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Posts from the ‘plotting’ Category

The Almost-never Ending Story: Or adding 20K Words (Two Years After the Book is Finished)

Or So I Thought…

I’m going to skip a week in the MICE is Nice series and bemoan a slow muse. You see, I had other projects to work on, alpha and beta reads to do, and assorted matters to attend to. And the Muse grabbed me by the hair, dragged me to the computer and informed me that “No, Against a Rising Tide is not done yet. The ending is not the ending. Start writing again.” Read more

The little cabbages..

Hear about the e-book of a fight between vampires for dominance in the story world? It’s about who gets to be the bit or the byte players. Ow. Stop hitting me. Cease with the carp. I repent (at least for now).

Most of us remember – and work on writing well – the main character/s in stories. It’s the lesser characters that tend to be neglected – both by writers and the memory of readers. This is not necessarily a bad thing as the bit-players have an awful habit of being so cool they morph into having a larger part than you planned, maybe even nudging the main character off-stage, and ruining your well-planned book.

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MICE is Nice: Idea Stories

Before you flee for the exits, this is not about novels and stories with message, although some message books and stories are also idea stories.

No, I’m thinking about books where exploring or sorting out an idea (or answering a question) drives the story. Read more

The Grim and The Bright

(Thanks for rescuing me. They were threatening to make me write romance novels as a form of punishment until I showed them one of my pen names and the Harlequin-esque novel. They hurriedly gave in to your demands and now I’m free.)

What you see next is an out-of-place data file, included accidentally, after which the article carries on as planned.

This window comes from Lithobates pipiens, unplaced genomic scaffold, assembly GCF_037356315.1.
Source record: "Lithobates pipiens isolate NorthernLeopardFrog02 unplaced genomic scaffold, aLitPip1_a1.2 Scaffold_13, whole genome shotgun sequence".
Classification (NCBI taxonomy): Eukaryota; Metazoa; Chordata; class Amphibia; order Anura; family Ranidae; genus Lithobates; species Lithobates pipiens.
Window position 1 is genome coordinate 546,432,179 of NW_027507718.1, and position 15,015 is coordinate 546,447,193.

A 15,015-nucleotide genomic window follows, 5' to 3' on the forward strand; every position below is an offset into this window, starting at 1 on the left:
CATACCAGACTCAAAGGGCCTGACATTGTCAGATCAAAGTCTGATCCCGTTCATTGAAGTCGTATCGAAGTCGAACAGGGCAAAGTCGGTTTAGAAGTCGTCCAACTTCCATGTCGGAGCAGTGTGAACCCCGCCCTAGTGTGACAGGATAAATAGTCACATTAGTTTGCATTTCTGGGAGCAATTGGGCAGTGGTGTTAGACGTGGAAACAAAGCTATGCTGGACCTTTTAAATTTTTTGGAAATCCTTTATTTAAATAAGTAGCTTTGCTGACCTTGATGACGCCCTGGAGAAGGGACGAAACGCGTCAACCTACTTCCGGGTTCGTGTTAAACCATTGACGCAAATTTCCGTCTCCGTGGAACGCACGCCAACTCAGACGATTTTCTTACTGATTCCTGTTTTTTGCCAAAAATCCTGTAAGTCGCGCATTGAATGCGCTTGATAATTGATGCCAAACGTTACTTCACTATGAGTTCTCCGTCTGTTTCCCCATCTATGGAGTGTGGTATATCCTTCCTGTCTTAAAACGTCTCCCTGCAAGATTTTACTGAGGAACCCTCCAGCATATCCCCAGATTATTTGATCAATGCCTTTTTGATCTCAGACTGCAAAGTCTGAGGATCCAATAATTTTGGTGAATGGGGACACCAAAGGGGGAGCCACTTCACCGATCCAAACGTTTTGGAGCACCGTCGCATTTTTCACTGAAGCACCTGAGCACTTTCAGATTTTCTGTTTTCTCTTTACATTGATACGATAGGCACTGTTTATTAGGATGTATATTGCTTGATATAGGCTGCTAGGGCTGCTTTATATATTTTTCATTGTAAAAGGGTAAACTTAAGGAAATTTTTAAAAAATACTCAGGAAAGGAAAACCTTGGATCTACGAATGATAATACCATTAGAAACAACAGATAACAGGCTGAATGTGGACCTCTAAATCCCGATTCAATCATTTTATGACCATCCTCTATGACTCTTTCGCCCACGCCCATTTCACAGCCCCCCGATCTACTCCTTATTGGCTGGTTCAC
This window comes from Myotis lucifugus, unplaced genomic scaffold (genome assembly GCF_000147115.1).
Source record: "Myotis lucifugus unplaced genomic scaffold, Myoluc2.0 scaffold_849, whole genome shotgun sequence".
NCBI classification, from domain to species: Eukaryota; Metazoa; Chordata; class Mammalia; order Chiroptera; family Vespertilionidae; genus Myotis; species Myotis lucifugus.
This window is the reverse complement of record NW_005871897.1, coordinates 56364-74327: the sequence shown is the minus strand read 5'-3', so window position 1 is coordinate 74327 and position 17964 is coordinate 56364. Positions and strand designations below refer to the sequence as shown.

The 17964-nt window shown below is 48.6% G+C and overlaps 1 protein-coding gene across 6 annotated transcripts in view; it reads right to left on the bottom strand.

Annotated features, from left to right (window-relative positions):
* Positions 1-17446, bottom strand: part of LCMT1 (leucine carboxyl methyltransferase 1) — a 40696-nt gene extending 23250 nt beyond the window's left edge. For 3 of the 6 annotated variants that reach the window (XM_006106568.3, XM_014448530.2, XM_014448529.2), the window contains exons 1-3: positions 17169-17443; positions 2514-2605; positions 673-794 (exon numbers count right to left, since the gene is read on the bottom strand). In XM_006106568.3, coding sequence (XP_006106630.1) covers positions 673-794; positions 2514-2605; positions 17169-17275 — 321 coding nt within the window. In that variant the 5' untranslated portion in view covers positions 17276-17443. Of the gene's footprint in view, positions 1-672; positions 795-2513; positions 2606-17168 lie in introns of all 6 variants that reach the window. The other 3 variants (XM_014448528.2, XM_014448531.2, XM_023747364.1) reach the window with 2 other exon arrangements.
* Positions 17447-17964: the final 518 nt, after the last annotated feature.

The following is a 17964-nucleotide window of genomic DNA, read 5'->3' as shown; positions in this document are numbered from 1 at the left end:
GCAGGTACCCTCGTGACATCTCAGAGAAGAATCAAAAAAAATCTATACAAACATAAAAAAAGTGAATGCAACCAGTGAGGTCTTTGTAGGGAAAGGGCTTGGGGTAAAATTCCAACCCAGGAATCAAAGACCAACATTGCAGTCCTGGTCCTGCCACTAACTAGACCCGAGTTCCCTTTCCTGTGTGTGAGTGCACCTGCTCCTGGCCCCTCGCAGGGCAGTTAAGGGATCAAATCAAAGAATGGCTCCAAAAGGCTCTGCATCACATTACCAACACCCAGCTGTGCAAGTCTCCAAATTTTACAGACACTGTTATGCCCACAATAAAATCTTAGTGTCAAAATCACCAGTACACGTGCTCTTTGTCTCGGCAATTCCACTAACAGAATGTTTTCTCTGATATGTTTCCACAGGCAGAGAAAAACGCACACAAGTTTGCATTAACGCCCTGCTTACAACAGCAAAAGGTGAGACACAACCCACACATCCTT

Part of the issue today with aspects of science fiction is that some authors believe that there is no hope in the future. This reflects in their writing, and their public personae as well. Far too often we’re trying to hook teens and young adults on gritty realism and bleakness when we should be offering them hope and escapism in a story. I know that the kids at my work don’t want to read a book about the grim realities of life. They prefer superhero movies where there is a chance at the hero to be a hero.

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The Calm at the Eye

First up, a little state of the writist. Mrs. Dave, Wee Dave, and Wee-er Than Wee Dave Dave, and I are in the midst of a cross-continental PCS (permanent change of station) move to an undisclosed location on the left coast. It’s actually going to be in spitting distance of where I grew up, which should be interesting. I’ll be able to do locational research for more of the Edge of Faith books, which should help. Also attend my twentieth high school reunion this year. Which, again, could prove interesting.

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The Weather Abides

I was working on my next Kin Wars Saga novel and got to thinking: we use the weather to set the mood, sure, but why? Everybody knows that if you have a funeral it’s supposed to rain, and a happy ending is a bright sunny day. Depressive days are flat, dull, grey and cold, while snowy days are typically for celebrating holidays.

Is this a learned writing technique or do we instinctively do it?

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‘Hold-my-beer’ Precedent

He was preceded by the president, setting a precedent which endures to this day.

Now there is a new superhero that could inspire and maybe even bring world peace… 🙂

Precedents are something few of us realize the value of until we’ve set them. They shape nearly everything we do: from what time your kids go to bed, to how the law is interpreted. Naturally they’re a huge part of writing too. Read more